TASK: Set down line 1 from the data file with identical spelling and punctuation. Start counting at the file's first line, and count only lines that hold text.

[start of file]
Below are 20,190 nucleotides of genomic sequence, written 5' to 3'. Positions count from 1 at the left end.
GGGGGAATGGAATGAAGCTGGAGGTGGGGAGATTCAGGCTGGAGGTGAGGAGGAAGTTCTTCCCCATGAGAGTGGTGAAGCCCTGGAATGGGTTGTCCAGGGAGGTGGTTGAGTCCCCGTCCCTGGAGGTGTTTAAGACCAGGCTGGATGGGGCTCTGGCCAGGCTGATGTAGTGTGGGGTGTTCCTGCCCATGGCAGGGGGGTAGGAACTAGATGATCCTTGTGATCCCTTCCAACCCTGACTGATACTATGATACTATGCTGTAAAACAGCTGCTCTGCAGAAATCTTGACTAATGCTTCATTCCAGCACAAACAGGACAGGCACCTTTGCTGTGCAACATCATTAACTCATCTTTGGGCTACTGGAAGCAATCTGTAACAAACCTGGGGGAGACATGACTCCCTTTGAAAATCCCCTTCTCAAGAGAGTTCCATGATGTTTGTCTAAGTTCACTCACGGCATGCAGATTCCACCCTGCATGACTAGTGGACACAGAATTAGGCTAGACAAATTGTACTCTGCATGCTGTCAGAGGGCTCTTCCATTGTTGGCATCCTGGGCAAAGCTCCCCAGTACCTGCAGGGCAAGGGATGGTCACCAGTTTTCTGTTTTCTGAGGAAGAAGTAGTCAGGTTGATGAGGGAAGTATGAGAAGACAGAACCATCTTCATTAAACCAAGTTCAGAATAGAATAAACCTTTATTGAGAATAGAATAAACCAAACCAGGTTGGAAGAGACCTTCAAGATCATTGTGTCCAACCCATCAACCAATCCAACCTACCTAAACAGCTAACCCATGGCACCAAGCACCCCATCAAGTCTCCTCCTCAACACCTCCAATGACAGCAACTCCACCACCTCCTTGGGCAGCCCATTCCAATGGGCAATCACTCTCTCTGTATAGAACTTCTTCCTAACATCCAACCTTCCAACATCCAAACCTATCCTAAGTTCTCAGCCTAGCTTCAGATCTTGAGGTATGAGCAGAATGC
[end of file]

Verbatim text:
Below are 20,190 nucleotides of genomic sequence, written 5' to 3'. Positions count from 1 at the left end.